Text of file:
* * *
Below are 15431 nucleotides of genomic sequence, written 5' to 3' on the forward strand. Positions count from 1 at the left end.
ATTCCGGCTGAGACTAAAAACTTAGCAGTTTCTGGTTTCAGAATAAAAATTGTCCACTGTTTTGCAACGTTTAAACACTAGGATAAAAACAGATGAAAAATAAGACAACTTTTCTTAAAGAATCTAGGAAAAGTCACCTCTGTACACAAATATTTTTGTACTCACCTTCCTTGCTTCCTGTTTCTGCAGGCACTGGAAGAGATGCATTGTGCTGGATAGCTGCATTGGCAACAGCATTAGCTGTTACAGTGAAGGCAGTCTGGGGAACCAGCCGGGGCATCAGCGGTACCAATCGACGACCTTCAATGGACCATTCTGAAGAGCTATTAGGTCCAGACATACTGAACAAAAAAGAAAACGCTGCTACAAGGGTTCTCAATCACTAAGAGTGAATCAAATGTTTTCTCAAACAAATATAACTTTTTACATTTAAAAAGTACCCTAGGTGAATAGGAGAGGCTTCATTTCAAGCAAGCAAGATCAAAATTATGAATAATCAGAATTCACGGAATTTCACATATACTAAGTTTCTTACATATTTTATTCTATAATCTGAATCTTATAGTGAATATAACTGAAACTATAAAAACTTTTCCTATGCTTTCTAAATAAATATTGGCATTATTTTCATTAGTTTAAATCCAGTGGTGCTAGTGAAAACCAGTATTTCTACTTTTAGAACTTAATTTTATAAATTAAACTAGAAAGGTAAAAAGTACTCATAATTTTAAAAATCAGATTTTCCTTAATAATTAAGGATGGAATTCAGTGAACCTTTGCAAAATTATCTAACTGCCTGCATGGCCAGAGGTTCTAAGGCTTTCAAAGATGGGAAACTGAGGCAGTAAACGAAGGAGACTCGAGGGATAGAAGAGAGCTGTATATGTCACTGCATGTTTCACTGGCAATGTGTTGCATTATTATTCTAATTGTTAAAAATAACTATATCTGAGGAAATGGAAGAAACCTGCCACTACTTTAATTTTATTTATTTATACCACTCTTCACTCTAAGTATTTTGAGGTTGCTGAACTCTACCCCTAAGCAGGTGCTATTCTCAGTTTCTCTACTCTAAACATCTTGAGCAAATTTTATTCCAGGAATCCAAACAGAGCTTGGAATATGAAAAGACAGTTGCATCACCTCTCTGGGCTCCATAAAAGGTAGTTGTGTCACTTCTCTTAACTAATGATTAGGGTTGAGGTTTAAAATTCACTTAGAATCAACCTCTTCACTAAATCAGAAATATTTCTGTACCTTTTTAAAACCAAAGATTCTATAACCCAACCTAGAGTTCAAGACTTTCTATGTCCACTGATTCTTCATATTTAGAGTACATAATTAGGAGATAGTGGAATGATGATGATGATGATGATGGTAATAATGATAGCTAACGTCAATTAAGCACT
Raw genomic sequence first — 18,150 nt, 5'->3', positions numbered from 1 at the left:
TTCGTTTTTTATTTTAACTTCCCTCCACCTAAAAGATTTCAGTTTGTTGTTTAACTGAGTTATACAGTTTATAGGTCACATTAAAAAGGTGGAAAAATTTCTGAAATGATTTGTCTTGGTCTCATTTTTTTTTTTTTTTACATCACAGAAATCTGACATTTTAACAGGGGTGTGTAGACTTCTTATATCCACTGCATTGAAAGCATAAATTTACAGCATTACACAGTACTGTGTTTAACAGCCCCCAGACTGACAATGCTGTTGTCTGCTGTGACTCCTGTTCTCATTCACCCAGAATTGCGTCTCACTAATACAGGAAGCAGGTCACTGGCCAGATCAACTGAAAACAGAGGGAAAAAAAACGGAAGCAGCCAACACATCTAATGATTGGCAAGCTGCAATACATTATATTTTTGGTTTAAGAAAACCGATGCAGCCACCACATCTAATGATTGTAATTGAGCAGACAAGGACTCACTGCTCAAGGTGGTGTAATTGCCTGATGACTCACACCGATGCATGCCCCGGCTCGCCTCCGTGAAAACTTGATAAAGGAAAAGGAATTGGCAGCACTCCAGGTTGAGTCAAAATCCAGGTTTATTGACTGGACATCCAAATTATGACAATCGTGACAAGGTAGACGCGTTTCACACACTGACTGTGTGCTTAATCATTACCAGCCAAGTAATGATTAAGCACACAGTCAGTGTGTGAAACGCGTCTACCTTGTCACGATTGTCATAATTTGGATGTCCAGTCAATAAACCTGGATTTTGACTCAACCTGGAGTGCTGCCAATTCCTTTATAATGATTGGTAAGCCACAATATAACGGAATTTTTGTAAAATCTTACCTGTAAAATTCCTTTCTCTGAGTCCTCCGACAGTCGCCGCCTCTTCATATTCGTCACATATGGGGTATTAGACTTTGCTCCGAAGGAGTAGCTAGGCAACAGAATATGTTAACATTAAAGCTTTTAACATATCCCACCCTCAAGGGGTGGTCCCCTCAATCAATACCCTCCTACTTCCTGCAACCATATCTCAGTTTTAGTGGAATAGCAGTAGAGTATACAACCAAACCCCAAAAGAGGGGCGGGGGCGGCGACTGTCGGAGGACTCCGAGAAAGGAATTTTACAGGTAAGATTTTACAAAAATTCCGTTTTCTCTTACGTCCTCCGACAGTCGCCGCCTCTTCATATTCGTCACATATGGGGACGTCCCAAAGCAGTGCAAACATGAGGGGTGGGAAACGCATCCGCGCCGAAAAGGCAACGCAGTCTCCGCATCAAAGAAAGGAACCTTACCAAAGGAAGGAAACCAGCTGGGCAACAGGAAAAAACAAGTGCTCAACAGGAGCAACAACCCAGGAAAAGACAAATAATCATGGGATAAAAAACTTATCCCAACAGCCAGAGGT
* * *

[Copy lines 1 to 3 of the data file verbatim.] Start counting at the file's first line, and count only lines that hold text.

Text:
Below are 15431 nucleotides of genomic sequence, written 5' to 3' on the forward strand. Positions count from 1 at the left end.
ATTCCGGCTGAGACTAAAAACTTAGCAGTTTCTGGTTTCAGAATAAAAATTGTCCACTGTTTTGCAACGTTTAAACACTAGGATAAAAACAGATGAAAAATAAGACAACTTTTCTTAAAGAATCTAGGAAAAGTCACCTCTGTACACAAATATTTTTGTACTCACCTTCCTTGCTTCCTGTTTCTGCAGGCACTGGAAGAGATGCATTGTGCTGGATAGCTGCATTGGCAACAGCATTAGCTGTTACAGTGAAGGCAGTCTGGGGAACCAGCCGGGGCATCAGCGGTACCAATCGACGACCTTCAATGGACCATTCTGAAGAGCTATTAGGTCCAGACATACTGAACAAAAAAGAAAACGCTGCTACAAGGGTTCTCAATCACTAAGAGTGAATCAAATGTTTTCTCAAACAAATATAACTTTTTACATTTAAAAAGTACCCTAGGTGAATAGGAGAGGCTTCATTTCAAGCAAGCAAGATCAAAATTATGAATAATCAGAATTCACGGAATTTCACATATACTAAGTTTCTTACATATTTTATTCTATAATCTGAATCTTATAGTGAATATAACTGAAACTATAAAAACTTTTCCTATGCTTTCTAAATAAATATTGGCATTATTTTCATTAGTTTAAATCCAGTGGTGCTAGTGAAAACCAGTATTTCTACTTTTAGAACTTAATTTTATAAATTAAACTAGAAAGGTAAAAAGTACTCATAATTTTAAAAATCAGATTTTCCTTAATAATTAAGGATGGAATTCAGTGAACCTTTGCAAAATTATCTAACTGCCTGCATGGCCAGAGGTTCTAAGGCTTTCAAAGATGGGAAACTGAGGCAGTAAACGAAGGAGACTCGAGGGATAGAAGAGAGCTGTATATGTCACTGCATGTTTCACTGGCAATGTGTTGCATTATTATTCTAATTGTTAAAAATAACTATATCTGAGGAAATGGAAGAAACCTGCCACTACTTTAATTTTATTTATTTATACCACTCTTCACTCTAAGTATTTTGAGGTTGCTGAACTCTACCCCTAAGCAGGTGCTATTCTCAGTTTCTCTACTCTAAACATCTTGAGCAAATTTTATTCCAGGAATCCAAACAGAGCTTGGAATATGAAAAGACAGTTGCATCACCTCTCTGGGCTCCATAAAAGGTAGTTGTGTCACTTCTCTTAACTAATGATTAGGGTTGAGGTTTAAAATTCACTTAGAATCAACCTCTTCACTAAATCAGAAATATTTCTGTACCTTTTTAAAACCAAAGATTCTATAACCCAACCTAGAGTTCAAGACTTTCTATGTCCACTGATTCTTCATATTTAGAGTACATAATTAGGAGATAGTGGAATGATGATGATGATGATGATGGTAATAATGATAGCTAACGTCAATTAAGCACT
Raw genomic sequence first — 18,150 nt, 5'->3', positions numbered from 1 at the left: